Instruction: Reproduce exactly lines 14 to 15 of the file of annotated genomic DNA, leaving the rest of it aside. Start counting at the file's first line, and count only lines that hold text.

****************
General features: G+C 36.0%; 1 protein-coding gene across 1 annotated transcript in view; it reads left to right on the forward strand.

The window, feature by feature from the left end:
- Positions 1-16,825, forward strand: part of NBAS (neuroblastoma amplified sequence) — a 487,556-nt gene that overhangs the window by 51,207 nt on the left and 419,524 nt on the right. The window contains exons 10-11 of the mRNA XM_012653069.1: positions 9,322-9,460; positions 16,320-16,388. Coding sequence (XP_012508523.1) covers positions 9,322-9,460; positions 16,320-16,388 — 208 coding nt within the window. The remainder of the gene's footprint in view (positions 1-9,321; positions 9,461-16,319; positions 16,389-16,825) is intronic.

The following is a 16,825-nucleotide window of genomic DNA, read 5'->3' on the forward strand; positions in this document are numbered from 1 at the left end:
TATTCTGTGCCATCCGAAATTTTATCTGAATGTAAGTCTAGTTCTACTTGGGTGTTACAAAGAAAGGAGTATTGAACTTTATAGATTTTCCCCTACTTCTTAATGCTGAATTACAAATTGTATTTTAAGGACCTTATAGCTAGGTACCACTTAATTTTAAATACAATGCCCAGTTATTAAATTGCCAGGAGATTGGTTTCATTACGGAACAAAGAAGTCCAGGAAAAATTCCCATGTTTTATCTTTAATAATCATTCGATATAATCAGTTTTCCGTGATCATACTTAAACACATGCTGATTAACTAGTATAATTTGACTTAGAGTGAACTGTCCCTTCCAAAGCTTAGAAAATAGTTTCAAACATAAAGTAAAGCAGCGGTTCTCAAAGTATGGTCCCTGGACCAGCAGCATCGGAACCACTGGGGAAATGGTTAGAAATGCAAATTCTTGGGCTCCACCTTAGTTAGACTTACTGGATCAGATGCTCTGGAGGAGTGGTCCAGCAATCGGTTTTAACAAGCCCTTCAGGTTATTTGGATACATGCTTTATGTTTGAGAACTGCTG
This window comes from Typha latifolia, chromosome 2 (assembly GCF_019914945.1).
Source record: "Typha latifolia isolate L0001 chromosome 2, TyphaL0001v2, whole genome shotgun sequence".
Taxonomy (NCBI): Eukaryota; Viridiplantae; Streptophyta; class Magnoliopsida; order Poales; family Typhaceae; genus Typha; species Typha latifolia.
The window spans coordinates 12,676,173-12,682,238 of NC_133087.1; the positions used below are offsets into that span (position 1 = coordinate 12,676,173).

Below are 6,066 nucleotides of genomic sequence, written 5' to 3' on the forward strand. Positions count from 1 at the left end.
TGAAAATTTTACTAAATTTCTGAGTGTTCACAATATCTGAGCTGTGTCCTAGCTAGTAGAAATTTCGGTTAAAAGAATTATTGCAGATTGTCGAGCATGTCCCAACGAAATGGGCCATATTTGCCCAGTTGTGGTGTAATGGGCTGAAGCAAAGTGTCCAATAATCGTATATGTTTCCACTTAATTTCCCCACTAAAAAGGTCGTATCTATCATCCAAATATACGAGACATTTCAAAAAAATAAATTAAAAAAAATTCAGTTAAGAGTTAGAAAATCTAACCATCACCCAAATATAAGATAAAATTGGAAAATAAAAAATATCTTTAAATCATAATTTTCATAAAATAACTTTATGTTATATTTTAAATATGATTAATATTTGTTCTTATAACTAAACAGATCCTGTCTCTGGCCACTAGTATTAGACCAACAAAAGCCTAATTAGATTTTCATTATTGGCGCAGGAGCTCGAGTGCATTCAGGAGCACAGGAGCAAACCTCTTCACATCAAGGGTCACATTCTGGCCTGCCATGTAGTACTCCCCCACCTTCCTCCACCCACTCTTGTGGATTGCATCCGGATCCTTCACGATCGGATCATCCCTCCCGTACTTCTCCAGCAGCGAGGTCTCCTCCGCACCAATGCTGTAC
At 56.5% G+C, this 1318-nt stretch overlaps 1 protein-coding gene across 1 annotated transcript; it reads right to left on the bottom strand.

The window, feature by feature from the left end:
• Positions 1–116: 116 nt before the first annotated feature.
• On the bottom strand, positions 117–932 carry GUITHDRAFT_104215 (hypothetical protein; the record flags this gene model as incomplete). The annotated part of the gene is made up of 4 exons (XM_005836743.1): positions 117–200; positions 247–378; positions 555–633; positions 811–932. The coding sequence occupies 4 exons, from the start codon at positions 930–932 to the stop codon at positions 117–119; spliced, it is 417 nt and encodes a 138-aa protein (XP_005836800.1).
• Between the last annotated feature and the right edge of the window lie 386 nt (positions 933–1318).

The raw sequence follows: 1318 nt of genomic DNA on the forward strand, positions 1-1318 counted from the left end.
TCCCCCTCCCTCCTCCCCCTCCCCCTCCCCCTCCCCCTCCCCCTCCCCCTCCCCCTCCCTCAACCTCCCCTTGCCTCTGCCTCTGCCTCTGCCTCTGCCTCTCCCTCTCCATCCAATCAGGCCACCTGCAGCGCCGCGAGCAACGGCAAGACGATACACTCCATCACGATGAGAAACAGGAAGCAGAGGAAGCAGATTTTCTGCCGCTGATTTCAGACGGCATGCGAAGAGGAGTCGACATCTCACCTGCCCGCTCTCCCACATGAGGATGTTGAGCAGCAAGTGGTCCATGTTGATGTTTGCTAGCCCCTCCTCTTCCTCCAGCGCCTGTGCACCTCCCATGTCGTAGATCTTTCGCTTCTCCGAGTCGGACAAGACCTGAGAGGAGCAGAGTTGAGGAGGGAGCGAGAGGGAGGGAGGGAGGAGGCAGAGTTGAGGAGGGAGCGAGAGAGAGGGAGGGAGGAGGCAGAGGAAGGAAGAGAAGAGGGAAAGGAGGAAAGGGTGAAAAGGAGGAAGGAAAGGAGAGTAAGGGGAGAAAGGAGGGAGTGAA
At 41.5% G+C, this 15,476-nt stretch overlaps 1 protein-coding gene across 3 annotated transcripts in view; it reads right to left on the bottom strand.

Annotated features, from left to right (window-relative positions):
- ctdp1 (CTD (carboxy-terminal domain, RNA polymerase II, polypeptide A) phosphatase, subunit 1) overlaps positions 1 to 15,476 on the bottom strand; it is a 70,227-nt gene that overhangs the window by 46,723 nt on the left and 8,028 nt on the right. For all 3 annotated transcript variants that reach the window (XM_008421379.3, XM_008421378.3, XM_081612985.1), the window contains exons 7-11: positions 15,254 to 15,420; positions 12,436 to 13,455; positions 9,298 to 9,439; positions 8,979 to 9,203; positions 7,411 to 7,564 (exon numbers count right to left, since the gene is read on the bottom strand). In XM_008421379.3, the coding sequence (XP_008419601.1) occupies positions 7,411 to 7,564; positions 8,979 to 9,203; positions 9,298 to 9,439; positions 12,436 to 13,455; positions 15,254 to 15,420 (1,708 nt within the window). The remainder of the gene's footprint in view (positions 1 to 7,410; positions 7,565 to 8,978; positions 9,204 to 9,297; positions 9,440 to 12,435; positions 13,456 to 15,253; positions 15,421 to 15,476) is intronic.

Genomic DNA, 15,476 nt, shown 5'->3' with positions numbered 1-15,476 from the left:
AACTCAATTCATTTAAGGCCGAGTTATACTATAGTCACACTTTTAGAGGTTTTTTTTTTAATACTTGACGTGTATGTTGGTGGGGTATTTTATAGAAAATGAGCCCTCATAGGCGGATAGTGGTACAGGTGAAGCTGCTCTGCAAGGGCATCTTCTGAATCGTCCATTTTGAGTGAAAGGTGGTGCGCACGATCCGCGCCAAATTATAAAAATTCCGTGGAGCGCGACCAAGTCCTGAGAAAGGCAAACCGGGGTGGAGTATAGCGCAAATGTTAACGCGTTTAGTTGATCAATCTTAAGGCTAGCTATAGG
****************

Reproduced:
• Positions 1–116: 116 nt before the first annotated feature.
• On the bottom strand, positions 117–932 carry GUITHDRAFT_104215 (hypothetical protein; the record flags this gene model as incomplete). The annotated part of the gene is made up of 4 exons (XM_005836743.1): positions 117–200; positions 247–378; positions 555–633; positions 811–932. The coding sequence occupies 4 exons, from the start codon at positions 930–932 to the stop codon at positions 117–119; spliced, it is 417 nt and encodes a 138-aa protein (XP_005836800.1).